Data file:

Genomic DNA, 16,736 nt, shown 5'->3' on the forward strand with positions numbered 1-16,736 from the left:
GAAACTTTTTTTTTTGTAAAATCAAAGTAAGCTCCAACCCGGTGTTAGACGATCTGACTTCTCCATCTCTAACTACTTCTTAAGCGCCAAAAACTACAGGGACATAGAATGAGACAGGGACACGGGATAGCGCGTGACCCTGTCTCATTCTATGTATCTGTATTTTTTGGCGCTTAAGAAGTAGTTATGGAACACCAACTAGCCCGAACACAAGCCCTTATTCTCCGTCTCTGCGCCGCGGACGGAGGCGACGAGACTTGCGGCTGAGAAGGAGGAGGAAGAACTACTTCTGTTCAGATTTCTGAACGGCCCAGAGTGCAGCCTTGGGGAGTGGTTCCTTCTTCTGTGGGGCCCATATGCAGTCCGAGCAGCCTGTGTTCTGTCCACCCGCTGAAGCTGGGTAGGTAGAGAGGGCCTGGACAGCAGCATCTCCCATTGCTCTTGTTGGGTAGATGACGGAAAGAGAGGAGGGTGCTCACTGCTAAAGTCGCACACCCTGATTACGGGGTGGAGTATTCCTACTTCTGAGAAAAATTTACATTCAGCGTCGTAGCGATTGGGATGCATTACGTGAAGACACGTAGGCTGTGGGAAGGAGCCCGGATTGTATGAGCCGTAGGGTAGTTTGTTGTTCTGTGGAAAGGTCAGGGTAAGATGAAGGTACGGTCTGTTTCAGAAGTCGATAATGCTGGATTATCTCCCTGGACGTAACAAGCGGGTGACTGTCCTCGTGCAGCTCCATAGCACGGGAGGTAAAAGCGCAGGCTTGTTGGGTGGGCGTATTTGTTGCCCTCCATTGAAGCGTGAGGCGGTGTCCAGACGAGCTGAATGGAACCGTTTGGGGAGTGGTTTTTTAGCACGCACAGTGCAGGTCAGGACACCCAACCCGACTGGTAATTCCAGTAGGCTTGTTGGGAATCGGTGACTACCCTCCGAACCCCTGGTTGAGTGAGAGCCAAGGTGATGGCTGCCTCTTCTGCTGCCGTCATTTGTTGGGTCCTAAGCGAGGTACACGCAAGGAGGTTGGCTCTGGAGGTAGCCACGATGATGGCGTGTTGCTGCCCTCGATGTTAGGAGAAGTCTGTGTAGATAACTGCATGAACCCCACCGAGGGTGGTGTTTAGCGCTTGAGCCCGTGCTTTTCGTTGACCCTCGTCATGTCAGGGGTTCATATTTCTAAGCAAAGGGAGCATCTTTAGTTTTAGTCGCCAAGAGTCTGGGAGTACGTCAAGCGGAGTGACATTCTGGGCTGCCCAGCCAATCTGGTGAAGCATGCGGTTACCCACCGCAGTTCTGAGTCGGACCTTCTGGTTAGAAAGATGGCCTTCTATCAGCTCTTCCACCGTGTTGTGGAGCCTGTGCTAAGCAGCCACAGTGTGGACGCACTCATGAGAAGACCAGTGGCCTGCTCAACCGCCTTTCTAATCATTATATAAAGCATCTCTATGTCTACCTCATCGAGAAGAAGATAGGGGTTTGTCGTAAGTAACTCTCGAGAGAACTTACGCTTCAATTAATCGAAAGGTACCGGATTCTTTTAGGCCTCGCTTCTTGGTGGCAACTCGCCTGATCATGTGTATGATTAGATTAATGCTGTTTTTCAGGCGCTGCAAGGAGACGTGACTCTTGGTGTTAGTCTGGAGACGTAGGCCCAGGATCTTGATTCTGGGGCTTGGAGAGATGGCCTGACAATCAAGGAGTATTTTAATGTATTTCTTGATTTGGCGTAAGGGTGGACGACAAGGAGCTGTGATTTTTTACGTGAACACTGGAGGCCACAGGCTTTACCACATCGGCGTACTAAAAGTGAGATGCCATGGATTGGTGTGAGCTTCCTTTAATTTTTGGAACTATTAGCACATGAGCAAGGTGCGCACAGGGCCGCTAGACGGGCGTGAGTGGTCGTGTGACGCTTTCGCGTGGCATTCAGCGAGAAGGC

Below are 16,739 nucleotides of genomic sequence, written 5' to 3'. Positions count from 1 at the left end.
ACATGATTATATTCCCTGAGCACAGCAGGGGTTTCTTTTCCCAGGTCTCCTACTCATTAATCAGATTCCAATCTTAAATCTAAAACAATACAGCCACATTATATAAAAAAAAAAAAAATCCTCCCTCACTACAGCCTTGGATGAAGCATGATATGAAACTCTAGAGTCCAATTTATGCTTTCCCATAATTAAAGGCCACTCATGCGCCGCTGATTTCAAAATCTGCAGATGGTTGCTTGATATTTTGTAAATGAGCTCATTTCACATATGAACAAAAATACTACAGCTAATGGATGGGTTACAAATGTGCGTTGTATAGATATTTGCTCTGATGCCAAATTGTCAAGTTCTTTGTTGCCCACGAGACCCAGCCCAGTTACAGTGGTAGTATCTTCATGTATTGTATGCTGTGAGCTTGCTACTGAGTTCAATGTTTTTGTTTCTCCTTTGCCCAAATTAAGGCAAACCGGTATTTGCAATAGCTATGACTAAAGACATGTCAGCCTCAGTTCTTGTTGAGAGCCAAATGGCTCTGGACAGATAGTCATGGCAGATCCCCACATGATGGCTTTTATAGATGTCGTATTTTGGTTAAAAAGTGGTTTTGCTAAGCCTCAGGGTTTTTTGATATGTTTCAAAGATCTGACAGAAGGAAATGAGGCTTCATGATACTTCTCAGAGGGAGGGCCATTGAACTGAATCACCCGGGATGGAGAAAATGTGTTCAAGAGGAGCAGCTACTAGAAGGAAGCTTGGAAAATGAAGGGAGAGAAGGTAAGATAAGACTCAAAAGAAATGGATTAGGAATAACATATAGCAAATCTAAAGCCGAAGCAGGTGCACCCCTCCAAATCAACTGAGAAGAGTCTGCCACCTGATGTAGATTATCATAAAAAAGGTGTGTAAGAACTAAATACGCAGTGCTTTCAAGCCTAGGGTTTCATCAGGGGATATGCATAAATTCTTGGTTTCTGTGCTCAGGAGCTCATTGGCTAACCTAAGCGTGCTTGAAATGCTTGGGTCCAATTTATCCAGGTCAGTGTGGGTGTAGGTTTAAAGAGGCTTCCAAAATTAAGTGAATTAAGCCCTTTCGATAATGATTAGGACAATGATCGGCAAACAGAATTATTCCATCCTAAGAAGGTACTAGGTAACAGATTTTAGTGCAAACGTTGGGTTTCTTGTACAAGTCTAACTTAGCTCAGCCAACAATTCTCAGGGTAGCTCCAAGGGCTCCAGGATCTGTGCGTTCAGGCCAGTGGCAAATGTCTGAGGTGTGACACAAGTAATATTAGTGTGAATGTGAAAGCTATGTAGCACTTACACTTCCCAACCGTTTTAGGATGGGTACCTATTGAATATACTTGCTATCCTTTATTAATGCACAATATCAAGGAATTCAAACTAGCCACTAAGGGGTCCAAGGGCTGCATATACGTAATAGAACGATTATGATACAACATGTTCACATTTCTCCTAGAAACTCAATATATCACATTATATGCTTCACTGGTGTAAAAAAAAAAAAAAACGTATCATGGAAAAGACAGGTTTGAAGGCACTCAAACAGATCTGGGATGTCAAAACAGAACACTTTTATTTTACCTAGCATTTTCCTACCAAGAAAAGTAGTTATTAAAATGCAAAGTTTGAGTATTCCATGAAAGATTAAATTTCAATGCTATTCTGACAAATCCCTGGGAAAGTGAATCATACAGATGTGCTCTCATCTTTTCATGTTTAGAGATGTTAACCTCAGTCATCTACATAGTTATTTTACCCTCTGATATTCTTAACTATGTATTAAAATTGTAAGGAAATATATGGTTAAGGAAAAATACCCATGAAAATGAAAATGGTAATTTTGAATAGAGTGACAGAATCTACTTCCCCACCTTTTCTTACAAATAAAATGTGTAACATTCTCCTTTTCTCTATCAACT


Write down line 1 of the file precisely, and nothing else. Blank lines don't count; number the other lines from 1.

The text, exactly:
Genomic DNA, 16,736 nt, shown 5'->3' on the forward strand with positions numbered 1-16,736 from the left: